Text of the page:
Families evolve and go through changes.
I have an ex husband. I didn’t keep the last name but thankfully kept the sisters. Though we do not see each other very often, the sister-in-law relationship has remained in tact. I recently reunited with two of the Orr sisters, Kim and Lynne, both live in Summit County, Colorado. During my stay, we decided to drop the ex portion (of ex-sis-in law) and to just refer to one another as family.
Besides skiing in the Rocky Mountains, my favorite activity on this trip was reconnecting with Kim and Lynne. A lot changes in 20 years and it’s difficult to stay up to date via Facebook or over a dinner every four years. This trip, I asked if I could bunk in with them, with the thought of having more time to catch up and to save some green. “Of course you can stay with us.” Kim messaged me pre-trip. Kim and her wife Sonia have a contemporary cozy two-story about a half mile from Frisco’s main street, conveniently with a spare bedroom. And, Lynne booked me on an Epic Mountain Express shuttle ride from the airport with a stellar family discount.
My Michigan travel pals (Steve and Kim) who are a lot like family were already in town with a rental 4-wheel drive. They were staying with friends, Garry and Robert a mere half mile away from my pad. It made for convenient pick-ups during the four days of ski resort hopping.
Beaver Creek Resort
The snow dump began precisely at 8 AM (as we drove west on I-70) and it continued all day. We skied and boarded on 10 inches of the fluffy stuff. Steve, a classic powder seeker, was ecstatic. “I dare you to try and wipe the smile off my face!” he quipped. The weather only caused minor traffic delays and a near miss with a parking ramp arm in the Elk lot. Back in Frisco later, Lynne and I chatted over flatbreads and Vienna lagers at Highside Brewing Co.
The polar vortex made a visit to Colorado along with some very brisk winds. It was -1 when we awoke. A flurry of texts confirmed a delay in hopes the temperatures would warm. It never did, we bundled and braced for the wind and whiteouts, making several pit stops for tea and hot chocolate. We lingered at the top of the gondola with Garry and Rob and did more unthawing than skiing. The ski runs were not the highlight that day rather the homemade taco bar and dinner conversations. We toasted to warmth and full bellies over bottles of Argentinian Malbec. Sister Kim joined this time, my Colorado family and friends morphing into a cohesive unit.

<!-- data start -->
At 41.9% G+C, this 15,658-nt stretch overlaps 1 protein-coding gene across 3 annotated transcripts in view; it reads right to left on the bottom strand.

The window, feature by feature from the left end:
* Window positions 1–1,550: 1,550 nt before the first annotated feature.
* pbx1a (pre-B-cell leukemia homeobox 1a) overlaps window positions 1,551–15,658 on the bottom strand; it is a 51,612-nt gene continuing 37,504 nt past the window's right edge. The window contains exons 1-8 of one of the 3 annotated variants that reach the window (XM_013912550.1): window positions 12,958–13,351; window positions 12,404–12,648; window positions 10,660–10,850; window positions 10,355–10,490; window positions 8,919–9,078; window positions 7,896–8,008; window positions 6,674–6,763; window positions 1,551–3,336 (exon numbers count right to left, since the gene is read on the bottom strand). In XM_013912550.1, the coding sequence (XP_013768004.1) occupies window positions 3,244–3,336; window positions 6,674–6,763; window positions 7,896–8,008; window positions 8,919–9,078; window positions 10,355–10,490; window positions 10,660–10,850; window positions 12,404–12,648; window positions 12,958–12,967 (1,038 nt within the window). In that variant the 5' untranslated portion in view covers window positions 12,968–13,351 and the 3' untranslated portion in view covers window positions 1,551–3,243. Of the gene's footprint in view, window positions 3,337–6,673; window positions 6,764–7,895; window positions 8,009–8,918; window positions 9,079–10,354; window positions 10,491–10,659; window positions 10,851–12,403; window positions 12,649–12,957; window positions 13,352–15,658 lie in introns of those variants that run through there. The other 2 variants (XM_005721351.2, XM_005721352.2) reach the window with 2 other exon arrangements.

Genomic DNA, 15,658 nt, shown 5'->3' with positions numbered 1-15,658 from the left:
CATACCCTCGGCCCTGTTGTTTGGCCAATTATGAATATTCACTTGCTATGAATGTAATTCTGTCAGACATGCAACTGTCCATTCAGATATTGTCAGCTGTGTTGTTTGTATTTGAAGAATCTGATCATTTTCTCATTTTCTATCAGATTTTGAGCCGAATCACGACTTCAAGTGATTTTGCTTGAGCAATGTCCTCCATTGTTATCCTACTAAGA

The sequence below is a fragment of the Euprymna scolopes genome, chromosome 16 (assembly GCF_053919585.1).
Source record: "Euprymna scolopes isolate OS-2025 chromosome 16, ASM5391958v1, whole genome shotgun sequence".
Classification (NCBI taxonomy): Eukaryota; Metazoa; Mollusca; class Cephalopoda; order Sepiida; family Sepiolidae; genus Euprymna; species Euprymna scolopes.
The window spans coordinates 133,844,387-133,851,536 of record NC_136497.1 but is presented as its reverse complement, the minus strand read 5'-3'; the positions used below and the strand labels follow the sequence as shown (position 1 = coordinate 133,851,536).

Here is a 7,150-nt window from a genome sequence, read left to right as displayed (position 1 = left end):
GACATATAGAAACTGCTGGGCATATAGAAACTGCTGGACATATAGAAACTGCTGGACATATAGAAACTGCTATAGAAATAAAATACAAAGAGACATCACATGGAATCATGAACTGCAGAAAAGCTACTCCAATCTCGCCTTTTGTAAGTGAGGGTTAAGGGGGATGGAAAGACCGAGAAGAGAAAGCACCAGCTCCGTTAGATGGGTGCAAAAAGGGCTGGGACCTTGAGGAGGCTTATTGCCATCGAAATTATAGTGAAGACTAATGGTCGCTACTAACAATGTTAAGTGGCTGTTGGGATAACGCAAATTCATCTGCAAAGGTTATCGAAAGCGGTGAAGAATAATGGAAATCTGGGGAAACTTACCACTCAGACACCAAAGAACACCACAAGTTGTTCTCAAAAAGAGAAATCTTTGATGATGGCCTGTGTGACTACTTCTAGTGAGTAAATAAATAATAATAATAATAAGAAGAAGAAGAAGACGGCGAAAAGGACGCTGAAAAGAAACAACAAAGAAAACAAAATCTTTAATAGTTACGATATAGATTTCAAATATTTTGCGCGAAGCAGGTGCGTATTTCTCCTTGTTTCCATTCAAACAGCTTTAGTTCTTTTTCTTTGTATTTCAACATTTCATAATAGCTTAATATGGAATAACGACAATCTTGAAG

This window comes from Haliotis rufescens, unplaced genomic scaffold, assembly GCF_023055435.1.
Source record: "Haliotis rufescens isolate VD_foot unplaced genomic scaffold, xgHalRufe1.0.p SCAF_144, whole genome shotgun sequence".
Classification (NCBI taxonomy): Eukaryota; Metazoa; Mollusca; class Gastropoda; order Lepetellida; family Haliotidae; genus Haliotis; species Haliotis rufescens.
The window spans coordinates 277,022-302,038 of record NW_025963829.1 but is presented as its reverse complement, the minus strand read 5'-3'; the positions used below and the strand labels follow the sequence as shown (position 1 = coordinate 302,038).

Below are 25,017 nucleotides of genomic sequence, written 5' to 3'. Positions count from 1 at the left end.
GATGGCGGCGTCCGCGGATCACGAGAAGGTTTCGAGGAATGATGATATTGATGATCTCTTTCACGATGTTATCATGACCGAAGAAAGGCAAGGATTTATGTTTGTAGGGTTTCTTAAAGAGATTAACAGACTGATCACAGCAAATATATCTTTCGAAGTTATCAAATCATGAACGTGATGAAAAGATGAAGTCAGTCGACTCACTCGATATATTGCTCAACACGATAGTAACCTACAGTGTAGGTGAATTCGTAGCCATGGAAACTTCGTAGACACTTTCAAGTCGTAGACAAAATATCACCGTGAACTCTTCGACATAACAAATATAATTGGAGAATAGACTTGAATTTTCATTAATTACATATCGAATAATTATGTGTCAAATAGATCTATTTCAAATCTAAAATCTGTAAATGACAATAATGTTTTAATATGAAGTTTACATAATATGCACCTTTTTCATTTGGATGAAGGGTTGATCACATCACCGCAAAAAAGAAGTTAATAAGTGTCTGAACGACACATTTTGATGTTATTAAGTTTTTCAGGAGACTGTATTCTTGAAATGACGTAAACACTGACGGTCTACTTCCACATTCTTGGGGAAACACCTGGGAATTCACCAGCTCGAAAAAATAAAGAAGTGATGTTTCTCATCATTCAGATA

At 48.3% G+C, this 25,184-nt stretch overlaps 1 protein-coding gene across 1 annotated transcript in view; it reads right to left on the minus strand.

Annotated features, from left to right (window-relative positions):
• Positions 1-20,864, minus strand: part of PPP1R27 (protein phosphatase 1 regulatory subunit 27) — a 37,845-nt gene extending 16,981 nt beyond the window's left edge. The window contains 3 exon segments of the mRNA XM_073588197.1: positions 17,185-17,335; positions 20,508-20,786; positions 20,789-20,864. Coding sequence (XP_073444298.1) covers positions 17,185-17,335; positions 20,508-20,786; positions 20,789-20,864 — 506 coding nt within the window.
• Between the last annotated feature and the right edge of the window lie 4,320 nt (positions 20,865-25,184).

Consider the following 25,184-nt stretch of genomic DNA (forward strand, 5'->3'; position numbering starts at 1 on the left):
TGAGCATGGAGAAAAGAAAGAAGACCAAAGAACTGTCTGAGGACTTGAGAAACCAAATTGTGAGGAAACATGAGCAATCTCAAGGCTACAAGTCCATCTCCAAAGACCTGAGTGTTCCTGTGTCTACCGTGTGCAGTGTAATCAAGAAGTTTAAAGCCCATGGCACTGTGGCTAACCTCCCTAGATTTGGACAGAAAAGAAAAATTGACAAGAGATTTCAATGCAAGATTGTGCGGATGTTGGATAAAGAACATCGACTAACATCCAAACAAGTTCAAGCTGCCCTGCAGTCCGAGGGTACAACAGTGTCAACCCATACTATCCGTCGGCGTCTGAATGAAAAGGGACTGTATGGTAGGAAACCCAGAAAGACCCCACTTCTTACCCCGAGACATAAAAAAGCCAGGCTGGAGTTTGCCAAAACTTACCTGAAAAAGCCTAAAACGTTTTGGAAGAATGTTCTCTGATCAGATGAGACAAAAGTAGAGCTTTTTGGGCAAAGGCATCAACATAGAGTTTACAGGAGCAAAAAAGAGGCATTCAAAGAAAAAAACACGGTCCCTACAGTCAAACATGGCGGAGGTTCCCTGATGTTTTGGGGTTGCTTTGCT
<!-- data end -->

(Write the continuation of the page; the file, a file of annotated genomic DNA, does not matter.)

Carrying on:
Breckenridge and Brownouts!
With rolling blackouts affecting most resorts in the area, I sipped coffee and relaxed with sister Kim. She had the day off too as Colorado Mountain College was without power. After lunch, my ski trio eventually made it to the slopes and tried to get in as many runs as possible. Kim and I were successful riding the Beaver Run chair area but Steve got stuck for an hour on Quicksilver Chairlift that essentially ruined his afternoon. Thankfully, the hot tub helped followed by a night out on quaint main street Frisco. Ein Prosit hosted my entire Colorado family, six of us squeezed in on the rustic benches for German beers and a plate of sausages with a variety of dipping mustards. Lynne, Kim, Sonia along with my ski trio raised our oversized steins for a toast to family, connections and to Colorado and her mountains.
Copper Mountain Comps
As sister Kim summarized the day, “The snow was great after we got off the lift.” The main chair malfunctioned and left us hanging (literally) for 35 minutes in the cold late morning. To appease, Copper ski patrollers handed us all one-day lift ticket comps for our suffering. That was certainly an above average customer service move! We applauded the bonus over hot chocolate and chili, all of us needing time to warm fingers and toes. The rest of the day was spent chasing Kim down the blue runs and waiting in weekend-style lift lines.
Later that evening, I had to leave my Colorado family and new friends behind… the long descent into Denver was a little like coming off a vacation high.
Guided tour of Sapelo Island five miles offshore from the Georgia Coast. Includes roundtrip ferry ride to the Island, the University of Georgia's Marine Institute, R. J. Reynolds Mansion, historic, Sapelo Island Lighthouse, beautiful unspoiled and undeveloped Atlantic Ocean beach, and African-American community of slave descendants.